model.addAttribute("sortDir", sortDir);
    model.addAttribute("reverseSortDir", sortDir.equals("asc") ? "desc" : "asc");
     
    model.addAttribute("listProducts", listProducts);
     
    return "index";
}

So the URL for paging and sorting would look like this:

      /page/1?sortField=name&sortDir=asc

We also store 3 additional attributes in the model to be used in the view for sorting: sortField, sortDir and reverseSortDir. The reverseSortDir attribute is used to toggle sorting order when the users click on a column header.

Modify the handler method for the homepage to show the first page of result which is sorted by name in ascending order by default:

@RequestMapping("/")
public String viewHomePage(Model model) {
    return viewPage(model, 1, "name", "asc");
}

Update Thymeleaf template view for sorting

We make the header columns of the table sortable by adding hyperlinks with the following code:

<th>
    <a th:href="/@{'/page/' + ${currentPage} + '?sortField=id&sortDir=' + ${reverseSortDir}}">Product ID</a>
</th>
<th>
    <a th:href="/@{'/page/' + ${currentPage} + '?sortField=name&sortDir=' + ${reverseSortDir}}">Name</a>
</th>
<th>
    <a th:href="/@{'/page/' + ${currentPage} + '?sortField=brand&sortDir=' + ${reverseSortDir}}">Brand</a>
</th>
<th>
    <a th:href="/@{'/page/' + ${currentPage} + '?sortField=madein&sortDir=' + ${reverseSortDir}}">Made In</a>
</th>
<th>
    <a th:href="/@{'/page/' + ${currentPage} + '?sortField=price&sortDir=' + ${reverseSortDir}}">Price</a>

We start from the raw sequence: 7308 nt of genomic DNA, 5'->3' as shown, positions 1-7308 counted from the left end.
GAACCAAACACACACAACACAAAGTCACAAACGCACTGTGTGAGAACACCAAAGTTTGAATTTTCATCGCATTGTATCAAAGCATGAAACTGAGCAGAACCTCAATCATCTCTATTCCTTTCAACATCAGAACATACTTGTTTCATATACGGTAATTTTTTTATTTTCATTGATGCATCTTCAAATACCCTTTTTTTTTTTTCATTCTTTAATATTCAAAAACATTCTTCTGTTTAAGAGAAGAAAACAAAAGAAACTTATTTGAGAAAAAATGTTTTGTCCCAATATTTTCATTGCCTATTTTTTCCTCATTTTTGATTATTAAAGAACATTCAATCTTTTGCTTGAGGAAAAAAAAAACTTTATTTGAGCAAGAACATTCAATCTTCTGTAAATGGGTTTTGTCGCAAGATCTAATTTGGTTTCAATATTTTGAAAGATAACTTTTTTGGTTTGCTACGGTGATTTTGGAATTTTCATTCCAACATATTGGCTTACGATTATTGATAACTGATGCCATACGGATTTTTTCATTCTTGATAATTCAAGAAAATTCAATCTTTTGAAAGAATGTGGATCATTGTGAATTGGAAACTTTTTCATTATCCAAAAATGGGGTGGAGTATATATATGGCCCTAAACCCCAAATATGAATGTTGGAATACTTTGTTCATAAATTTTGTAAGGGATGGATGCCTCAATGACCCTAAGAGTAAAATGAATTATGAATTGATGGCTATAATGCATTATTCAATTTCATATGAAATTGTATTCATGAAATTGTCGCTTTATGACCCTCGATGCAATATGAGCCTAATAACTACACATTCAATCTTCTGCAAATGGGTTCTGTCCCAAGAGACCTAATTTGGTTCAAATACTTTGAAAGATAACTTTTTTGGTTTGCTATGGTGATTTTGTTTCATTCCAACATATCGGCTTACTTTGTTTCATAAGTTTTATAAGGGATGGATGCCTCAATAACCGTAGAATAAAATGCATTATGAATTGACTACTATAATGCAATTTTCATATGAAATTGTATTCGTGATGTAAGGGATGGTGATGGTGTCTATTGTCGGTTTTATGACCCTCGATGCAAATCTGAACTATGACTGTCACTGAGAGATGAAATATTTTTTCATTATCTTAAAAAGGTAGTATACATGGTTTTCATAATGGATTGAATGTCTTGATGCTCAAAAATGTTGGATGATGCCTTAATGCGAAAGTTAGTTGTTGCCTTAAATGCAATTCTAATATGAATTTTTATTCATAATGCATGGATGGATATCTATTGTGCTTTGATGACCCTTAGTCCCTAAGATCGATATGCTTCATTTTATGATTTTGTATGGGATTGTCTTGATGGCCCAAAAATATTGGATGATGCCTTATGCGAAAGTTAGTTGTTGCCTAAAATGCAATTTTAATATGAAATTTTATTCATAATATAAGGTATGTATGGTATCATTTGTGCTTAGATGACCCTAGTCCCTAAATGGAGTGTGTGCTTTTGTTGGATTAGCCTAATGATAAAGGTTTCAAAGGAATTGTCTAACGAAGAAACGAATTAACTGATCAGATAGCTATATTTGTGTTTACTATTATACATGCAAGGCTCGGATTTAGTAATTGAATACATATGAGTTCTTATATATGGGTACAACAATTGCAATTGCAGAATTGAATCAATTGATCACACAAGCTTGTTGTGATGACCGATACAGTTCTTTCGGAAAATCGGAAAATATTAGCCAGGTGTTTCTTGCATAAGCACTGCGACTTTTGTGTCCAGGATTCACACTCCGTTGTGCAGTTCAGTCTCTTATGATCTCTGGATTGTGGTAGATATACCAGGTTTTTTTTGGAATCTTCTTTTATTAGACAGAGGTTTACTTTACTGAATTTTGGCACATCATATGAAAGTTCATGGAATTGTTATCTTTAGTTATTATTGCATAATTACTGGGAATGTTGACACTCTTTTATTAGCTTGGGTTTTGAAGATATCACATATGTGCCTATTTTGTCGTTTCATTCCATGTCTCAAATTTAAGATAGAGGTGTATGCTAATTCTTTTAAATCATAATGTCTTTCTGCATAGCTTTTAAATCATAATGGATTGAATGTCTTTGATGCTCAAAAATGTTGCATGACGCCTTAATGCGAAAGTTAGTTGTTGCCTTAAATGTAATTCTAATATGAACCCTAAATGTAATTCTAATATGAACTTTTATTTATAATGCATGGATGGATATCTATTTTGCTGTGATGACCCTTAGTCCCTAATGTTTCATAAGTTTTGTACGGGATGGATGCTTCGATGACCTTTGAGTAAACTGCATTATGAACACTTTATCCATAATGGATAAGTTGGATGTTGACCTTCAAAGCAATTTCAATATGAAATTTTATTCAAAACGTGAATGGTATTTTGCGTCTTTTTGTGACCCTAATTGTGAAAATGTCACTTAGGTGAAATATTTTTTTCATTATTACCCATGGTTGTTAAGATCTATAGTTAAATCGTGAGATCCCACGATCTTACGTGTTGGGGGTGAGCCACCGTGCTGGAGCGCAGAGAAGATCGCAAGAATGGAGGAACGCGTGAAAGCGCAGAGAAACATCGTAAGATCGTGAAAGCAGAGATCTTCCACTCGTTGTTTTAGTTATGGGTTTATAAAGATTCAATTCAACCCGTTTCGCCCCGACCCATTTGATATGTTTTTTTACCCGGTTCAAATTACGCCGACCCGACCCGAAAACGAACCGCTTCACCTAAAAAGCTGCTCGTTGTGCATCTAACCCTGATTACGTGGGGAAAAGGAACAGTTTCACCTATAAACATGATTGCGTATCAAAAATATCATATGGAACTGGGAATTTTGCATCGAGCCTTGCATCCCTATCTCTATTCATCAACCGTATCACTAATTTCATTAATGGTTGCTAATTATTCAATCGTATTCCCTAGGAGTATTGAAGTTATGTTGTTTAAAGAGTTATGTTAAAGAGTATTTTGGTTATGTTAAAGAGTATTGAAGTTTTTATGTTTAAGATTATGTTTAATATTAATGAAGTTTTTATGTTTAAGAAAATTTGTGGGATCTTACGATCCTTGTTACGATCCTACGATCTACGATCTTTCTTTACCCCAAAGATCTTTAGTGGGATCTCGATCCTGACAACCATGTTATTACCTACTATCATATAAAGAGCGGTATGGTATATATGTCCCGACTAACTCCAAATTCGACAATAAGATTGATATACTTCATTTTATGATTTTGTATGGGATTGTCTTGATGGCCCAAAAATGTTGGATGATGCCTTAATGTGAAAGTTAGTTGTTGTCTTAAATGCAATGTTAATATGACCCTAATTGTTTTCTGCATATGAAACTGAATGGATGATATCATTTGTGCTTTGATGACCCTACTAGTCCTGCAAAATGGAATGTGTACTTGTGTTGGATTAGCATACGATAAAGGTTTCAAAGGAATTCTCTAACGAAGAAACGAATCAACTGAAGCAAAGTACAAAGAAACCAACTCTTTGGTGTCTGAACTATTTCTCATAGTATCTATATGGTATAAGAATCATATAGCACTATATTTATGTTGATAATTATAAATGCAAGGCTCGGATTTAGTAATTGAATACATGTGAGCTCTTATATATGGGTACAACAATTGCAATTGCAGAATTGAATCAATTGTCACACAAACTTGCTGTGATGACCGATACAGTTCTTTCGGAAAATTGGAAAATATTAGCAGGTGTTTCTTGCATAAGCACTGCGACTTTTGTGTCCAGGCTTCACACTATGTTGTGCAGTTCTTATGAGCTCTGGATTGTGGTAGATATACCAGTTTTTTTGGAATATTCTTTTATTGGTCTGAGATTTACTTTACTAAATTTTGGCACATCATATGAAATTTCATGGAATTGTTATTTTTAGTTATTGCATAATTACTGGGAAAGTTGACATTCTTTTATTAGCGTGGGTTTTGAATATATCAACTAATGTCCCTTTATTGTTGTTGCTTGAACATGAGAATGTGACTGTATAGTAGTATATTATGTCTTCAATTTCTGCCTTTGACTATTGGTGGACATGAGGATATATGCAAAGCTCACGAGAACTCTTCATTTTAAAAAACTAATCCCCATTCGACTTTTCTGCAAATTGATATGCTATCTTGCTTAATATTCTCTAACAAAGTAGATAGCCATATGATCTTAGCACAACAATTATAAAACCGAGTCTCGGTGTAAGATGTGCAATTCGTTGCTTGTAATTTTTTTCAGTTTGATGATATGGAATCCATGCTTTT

</th>

Note that the sorting order in the hyperlink is in reverse to the current sorting direction to allow the user to toggle the direction (ascending/descending).

Add the following code to show the current field being sorted with which direction:

<div><i>Sorted by [[${sortField}]] in [[${sortDir}]] order</i></div>

For the navigation links for pagination, append the following value to each URL:

'?sortField=' + ${sortField} + '&sortDir=' + ${sortDir}

This allows the users to navigate to different pages of the result while the sorting is still applied.

Test sorting and paging

Launch the application and refresh the homepage. You see the column headers of the table are now clickable, as shown in the following screenshot:

Click each column to test sorting and click navigation links at the bottom to test pagination alongside with sorting.

Conclusion:

So far you have learned to implement paging and sorting functionalities for an existing Spring Boot application using Spring Data JPA, Hibernate, Thymeleaf and MySQL database. You see Spring makes it easy, simple and convenient.